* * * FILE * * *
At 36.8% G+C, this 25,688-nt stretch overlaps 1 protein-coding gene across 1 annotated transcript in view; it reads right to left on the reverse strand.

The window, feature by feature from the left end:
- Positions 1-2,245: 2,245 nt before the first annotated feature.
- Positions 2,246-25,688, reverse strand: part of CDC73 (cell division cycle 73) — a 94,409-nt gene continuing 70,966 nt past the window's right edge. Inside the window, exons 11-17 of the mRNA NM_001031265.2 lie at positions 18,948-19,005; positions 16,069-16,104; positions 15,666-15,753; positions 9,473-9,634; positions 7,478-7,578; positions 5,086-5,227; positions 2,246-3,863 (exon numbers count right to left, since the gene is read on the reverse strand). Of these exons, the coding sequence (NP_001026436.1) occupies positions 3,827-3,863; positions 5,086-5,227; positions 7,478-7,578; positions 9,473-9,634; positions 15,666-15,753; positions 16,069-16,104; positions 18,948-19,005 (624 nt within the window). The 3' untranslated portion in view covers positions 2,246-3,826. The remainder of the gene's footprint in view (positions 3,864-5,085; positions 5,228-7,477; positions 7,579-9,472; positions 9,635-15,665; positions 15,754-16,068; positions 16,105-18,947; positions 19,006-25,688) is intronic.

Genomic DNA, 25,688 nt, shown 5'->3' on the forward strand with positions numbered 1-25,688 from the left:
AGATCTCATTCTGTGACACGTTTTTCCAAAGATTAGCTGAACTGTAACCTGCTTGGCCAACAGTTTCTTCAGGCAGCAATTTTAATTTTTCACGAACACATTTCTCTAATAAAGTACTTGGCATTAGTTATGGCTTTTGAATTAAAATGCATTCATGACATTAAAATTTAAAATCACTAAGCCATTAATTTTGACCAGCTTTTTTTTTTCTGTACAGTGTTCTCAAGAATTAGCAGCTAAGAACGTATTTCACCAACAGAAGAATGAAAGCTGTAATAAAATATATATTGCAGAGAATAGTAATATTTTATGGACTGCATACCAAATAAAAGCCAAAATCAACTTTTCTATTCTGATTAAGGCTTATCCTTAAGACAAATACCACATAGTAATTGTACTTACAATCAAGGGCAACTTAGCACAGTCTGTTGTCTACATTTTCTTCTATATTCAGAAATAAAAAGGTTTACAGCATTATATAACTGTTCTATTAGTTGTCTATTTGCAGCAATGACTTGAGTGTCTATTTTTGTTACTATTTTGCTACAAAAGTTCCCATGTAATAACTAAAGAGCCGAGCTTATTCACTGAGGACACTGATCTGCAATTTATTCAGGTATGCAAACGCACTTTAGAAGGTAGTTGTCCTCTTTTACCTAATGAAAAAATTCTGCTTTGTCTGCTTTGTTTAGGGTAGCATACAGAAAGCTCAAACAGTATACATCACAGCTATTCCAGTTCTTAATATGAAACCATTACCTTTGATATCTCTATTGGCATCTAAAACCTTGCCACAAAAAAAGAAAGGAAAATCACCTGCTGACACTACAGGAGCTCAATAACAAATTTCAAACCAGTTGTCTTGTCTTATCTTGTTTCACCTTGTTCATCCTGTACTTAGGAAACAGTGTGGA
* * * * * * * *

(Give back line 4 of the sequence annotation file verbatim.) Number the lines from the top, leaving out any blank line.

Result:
- Positions 2,246-25,688, reverse strand: part of CDC73 (cell division cycle 73) — a 94,409-nt gene continuing 70,966 nt past the window's right edge. Inside the window, exons 11-17 of the mRNA NM_001031265.2 lie at positions 18,948-19,005; positions 16,069-16,104; positions 15,666-15,753; positions 9,473-9,634; positions 7,478-7,578; positions 5,086-5,227; positions 2,246-3,863 (exon numbers count right to left, since the gene is read on the reverse strand). Of these exons, the coding sequence (NP_001026436.1) occupies positions 3,827-3,863; positions 5,086-5,227; positions 7,478-7,578; positions 9,473-9,634; positions 15,666-15,753; positions 16,069-16,104; positions 18,948-19,005 (624 nt within the window). The 3' untranslated portion in view covers positions 2,246-3,826. The remainder of the gene's footprint in view (positions 3,864-5,085; positions 5,228-7,477; positions 7,579-9,472; positions 9,635-15,665; positions 15,754-16,068; positions 16,105-18,947; positions 19,006-25,688) is intronic.